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The Coming Cognitive Augmentation Era

The theme of this book is how, in the coming years, mass adoption of cognitive systems technology will bring about cultural, social, and political changes. Research and development in cognitive systems is producing artificial systems, called cogs, able to perform high-level cognition. Until now, humans have had to do all of the thinking. However, soon, our computers, handheld devices, cars, and all other objects we interact with on a daily basis will be able to perform human-level thinking with us and without us. The future will belong to those better able to partner with and collaborate with these devices. Over the next fifty years, the infusion of intelligence into our lives will bring about as many changes as the computer/Internet/social media revolutions has over the last fifty years.

This is a bold prediction. Why should we believe such a prognostication? As described in Chapter 1, technological revolutions do not happen overnight. Rather, technological revolutions are the confluence of several different lines of technological development. The coming cognitive systems era is no different. The cognitive systems revolution is the convergence of the following:

  • • Deep Learning/Machine Learning
  • • Big Data
  • • Internet of Things
  • • Natural Language Interfaces
  • • Open-Source AI
  • • Cloud-Based Services
  • • Social Media
  • • The Connected Age

Deep Learning/Machine Learning

Programming a computer to learn has been the goal of artificial intelligence researchers since the early days of artificial intelligence as a discipline. Arthur Samuel coined the term machine learning in 1959 and helped develop some of the first computer programs that improved over time with experience (Samuel, 1959).

As described in more detail in Chapter 4, in the 1960s and 1970s, researchers first attempted to use symbolic reasoning to achieve machine learning. However, representing knowledge as a set of symbols is difficult due to the quantity of knowledge required for intelligence and the "fuzziness" (ambiguity) of knowledge itself. In the 1970s and 1980s, expert systems captured knowledge obtained from experts in the form of sets of production rules (if..then logic statements). However, these knowledge stores were not learned by the computer (Carbonell, 1983). Instead, humans captured and carefully engineered experts' knowledge and the nuances of that knowledge. The knowledge engineering effort required a large amount of time, effort and resources.

In the 1970s, a new way to do machine learning became prominent— neural networks. Inspired by the human brain, a neural network is a collection of highly-connected circuits each with a weighting factor determining the strength of the connection. A network is presented with a stimulus creating an array of signals throughout the network. Weights are adjusted to get the network's response closer to the ideal and then it is presented with another stimulus. Over time, the weights associated with the connections are tweaked until the network's response to a class of stimuli is firm. When the network is presented with a slightly different stimulus from the ones used in the training set, it is still able to recognize it as belonging to a certain class of stimuli. This makes neural networks quite robust in the face of incomplete data (which the real world is composed of).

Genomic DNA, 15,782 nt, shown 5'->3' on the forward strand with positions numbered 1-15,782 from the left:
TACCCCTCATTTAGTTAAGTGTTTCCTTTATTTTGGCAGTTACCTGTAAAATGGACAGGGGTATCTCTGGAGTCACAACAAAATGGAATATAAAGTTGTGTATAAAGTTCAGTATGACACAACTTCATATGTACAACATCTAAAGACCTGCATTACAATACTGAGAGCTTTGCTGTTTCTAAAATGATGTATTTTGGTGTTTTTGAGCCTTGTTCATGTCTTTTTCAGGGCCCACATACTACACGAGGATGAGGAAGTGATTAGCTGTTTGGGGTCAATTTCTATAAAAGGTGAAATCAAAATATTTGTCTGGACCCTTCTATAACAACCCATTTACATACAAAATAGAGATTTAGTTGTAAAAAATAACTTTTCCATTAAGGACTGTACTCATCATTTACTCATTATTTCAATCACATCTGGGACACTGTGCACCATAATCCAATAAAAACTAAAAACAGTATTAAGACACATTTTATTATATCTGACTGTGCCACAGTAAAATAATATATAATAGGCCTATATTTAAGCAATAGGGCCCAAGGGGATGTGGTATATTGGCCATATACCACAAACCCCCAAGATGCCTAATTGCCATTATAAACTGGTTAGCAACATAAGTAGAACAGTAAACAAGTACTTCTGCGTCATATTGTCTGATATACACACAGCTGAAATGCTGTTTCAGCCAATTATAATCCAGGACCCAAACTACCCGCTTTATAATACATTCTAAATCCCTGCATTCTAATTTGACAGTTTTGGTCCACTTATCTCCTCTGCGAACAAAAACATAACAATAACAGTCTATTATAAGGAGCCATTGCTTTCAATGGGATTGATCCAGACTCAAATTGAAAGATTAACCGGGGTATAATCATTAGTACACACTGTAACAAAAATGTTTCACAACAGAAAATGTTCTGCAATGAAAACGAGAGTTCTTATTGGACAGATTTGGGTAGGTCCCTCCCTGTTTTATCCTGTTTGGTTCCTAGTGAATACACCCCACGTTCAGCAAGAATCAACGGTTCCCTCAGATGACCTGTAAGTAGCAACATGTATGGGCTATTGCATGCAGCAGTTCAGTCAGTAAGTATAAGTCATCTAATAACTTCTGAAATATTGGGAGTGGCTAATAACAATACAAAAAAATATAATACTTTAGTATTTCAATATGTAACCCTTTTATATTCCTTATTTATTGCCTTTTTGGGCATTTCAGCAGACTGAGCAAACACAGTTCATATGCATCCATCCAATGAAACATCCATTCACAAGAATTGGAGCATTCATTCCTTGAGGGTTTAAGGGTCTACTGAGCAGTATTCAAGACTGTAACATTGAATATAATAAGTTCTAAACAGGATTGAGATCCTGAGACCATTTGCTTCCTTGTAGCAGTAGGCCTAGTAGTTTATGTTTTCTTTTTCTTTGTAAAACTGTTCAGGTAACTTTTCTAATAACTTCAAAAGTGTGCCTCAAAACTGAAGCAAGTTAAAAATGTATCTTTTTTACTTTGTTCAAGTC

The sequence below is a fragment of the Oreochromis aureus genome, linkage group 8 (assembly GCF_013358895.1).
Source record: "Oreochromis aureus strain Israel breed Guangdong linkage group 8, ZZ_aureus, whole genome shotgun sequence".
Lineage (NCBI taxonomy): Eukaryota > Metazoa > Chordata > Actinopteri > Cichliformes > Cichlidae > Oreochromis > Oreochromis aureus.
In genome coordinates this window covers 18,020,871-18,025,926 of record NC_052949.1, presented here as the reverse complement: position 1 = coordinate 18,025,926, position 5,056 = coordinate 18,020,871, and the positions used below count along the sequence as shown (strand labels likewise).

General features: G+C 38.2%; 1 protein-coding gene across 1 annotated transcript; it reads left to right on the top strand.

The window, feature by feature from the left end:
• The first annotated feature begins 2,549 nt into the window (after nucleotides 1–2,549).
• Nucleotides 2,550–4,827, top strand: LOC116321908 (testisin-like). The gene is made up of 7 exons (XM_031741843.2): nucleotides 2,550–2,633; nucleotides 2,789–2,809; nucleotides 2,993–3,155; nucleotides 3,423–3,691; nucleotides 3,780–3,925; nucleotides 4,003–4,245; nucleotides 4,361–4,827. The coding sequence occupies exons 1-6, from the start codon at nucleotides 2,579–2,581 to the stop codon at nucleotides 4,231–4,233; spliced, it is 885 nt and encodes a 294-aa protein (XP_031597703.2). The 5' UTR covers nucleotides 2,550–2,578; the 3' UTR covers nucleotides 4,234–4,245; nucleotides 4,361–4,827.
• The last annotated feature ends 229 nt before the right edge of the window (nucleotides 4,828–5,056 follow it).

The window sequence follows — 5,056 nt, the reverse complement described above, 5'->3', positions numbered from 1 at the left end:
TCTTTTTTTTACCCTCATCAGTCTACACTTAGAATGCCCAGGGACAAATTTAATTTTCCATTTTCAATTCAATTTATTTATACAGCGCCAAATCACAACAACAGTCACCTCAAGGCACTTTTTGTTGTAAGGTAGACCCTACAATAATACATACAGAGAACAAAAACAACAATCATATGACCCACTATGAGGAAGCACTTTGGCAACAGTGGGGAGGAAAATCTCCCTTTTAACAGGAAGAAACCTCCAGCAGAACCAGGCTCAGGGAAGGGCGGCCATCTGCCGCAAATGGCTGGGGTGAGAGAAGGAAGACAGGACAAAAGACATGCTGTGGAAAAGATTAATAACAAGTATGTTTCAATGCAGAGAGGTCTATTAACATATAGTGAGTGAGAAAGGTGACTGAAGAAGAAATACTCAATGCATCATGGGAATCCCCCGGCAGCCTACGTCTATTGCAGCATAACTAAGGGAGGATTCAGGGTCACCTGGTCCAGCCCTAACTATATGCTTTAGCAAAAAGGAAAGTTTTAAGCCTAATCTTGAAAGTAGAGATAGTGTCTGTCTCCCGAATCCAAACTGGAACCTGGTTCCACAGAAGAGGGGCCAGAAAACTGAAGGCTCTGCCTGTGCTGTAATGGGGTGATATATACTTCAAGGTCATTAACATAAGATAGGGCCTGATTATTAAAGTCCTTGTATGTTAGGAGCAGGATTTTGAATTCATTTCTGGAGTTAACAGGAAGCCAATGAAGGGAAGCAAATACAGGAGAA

However, like with expert systems, training neural networks required large amounts of careful knowledge engineering to select positive and negative training examples and to provide feedback to the network. As a result, by the 1990s, machine learning research by any method had largely been abandoned.

Advances in computer speeds, reduction in costs, availability of enormous datasets, and new statistical-based algorithms led to a resurgence of interest in machine learning during the 1990s and into the 2000s. With much lower barriers to entry and fueled by the "dot com boom" of the late 1990s, many startup companies emerged tackling tasks such as natural language understanding, computer vision, image classification, handwriting recognition, and data analytics.

Deep learning employs multiple layers of neural networks allowing the extraction of higher-level features from a stimulus (instead of just one response from a single-layer network). Allowing a computer to learn multiple things at different levels of abstraction led to the deep learning revolution. By 2011 and 2012, deep learning systems were demonstrating superhuman performance in handwriting recognition and image classification. In 2012, a deep neural network named AlexNet won the annual ImageNet Challenge beating all competitors by a substantial margin (Krizhevsky et al., June 2017). The success of this deep neural network garnered interest not only within the artificial intelligence community but across the entire technology industry.

A startup called DeepMind began in 2010. Using convolutional deep neural networks and a proprietary machine learning algorithm called Q-Learning (Watkins, 1989). DeepMind built computer systems able to learn how to play 1980s-style video games without training sets. The system learned how to play simply by watching video games being played. This is called unsupervised learning and is an important component of deep learning and the cognitive systems revolution. With unsupervised learning and self-supervised learning, there is no need for time and effortconsuming knowledge engineering like there was in previous machine learning eras. This opens the horizon.